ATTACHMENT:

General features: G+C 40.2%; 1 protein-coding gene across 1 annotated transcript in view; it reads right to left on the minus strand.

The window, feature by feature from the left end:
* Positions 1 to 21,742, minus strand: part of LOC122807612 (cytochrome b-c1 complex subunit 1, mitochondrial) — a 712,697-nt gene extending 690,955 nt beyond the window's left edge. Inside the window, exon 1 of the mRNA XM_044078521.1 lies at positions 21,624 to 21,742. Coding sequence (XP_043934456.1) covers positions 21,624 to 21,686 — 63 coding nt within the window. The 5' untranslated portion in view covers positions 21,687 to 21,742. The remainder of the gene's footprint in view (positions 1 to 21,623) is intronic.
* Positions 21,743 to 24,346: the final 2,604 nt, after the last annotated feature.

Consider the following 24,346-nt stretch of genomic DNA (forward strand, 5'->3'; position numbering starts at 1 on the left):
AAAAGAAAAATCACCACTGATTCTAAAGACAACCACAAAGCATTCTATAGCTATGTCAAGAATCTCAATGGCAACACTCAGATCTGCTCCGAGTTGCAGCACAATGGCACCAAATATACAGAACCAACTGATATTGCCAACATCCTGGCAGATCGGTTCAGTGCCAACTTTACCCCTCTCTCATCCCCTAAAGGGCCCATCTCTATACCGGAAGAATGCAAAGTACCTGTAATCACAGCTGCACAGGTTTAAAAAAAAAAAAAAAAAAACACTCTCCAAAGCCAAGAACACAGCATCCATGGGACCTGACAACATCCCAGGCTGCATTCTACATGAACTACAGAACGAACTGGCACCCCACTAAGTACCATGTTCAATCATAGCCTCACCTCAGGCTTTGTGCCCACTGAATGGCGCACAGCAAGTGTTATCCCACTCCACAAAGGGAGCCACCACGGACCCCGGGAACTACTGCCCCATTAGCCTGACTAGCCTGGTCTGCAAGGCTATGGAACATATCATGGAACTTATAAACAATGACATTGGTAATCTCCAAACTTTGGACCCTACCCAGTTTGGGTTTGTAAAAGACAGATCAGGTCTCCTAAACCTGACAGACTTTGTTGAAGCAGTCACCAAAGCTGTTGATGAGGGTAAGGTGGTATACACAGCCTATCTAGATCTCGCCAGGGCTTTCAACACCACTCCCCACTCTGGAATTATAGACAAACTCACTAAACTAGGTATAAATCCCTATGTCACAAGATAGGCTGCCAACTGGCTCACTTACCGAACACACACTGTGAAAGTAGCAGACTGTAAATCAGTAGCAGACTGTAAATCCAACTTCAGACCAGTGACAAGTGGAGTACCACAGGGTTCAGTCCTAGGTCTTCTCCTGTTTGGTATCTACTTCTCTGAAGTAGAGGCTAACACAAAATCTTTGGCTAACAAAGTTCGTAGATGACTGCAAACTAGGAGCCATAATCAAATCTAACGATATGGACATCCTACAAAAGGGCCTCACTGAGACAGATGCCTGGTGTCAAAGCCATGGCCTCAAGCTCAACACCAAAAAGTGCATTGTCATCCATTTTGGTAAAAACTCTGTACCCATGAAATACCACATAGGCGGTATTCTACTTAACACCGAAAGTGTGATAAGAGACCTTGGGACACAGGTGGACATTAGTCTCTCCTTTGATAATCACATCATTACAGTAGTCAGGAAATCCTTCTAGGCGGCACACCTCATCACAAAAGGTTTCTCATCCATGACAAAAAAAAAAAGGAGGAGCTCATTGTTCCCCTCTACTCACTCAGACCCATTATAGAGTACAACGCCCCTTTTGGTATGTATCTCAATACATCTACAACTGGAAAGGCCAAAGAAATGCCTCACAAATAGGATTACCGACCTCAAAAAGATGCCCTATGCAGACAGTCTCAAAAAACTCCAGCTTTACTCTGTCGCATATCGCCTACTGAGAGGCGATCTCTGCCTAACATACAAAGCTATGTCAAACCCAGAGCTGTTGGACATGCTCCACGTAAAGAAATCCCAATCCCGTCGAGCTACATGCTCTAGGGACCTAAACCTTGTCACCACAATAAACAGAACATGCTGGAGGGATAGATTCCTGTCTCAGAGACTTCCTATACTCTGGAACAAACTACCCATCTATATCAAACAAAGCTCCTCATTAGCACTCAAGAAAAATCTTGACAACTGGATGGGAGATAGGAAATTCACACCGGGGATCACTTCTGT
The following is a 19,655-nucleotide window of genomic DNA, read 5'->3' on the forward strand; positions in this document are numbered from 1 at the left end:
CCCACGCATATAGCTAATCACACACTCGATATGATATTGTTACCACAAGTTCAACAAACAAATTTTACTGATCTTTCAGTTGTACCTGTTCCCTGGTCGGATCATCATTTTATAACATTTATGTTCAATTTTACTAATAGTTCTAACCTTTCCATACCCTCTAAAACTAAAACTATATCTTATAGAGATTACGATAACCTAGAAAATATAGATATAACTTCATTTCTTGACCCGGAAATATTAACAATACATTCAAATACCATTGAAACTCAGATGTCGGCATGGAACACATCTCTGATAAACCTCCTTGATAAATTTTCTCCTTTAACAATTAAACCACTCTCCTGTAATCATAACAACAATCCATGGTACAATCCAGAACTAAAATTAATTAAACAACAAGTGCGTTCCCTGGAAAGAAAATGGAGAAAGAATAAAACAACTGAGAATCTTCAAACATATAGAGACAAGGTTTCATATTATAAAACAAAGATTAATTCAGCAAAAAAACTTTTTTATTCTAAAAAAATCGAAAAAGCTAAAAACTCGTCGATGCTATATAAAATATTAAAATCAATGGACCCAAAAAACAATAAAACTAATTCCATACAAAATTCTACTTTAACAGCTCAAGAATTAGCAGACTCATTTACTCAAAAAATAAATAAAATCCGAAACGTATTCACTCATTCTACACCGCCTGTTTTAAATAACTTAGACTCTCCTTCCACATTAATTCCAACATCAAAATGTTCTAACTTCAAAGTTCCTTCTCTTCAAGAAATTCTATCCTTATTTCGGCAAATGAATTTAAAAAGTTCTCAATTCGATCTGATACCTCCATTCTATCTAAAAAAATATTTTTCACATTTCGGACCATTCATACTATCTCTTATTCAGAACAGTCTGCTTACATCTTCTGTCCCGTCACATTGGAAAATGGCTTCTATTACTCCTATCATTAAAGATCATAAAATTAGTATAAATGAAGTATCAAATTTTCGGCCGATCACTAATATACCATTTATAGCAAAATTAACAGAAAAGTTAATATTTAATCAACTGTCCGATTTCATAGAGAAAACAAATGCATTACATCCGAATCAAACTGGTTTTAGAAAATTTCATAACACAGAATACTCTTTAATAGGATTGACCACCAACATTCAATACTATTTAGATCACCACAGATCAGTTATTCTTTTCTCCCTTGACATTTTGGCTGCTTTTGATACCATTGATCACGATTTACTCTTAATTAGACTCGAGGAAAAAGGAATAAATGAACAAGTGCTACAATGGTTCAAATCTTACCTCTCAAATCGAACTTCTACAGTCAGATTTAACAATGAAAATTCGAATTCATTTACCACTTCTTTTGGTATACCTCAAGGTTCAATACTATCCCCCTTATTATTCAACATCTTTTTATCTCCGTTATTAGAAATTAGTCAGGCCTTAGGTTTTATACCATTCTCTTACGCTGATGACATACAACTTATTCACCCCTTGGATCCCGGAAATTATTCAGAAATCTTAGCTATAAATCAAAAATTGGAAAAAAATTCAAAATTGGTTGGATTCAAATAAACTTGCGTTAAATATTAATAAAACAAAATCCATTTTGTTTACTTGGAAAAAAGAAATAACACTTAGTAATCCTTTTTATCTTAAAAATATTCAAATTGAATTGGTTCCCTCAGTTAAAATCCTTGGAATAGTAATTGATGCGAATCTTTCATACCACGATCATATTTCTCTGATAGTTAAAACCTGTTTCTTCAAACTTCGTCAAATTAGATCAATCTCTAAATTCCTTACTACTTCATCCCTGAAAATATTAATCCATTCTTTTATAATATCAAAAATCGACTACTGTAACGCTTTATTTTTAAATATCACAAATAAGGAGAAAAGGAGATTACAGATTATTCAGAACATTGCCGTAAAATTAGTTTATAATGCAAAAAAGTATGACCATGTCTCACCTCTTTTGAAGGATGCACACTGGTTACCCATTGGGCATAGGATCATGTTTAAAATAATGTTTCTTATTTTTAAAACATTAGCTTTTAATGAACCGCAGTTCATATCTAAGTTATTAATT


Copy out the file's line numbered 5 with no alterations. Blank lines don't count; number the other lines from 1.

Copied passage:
Consider the following 24,346-nt stretch of genomic DNA (forward strand, 5'->3'; position numbering starts at 1 on the left):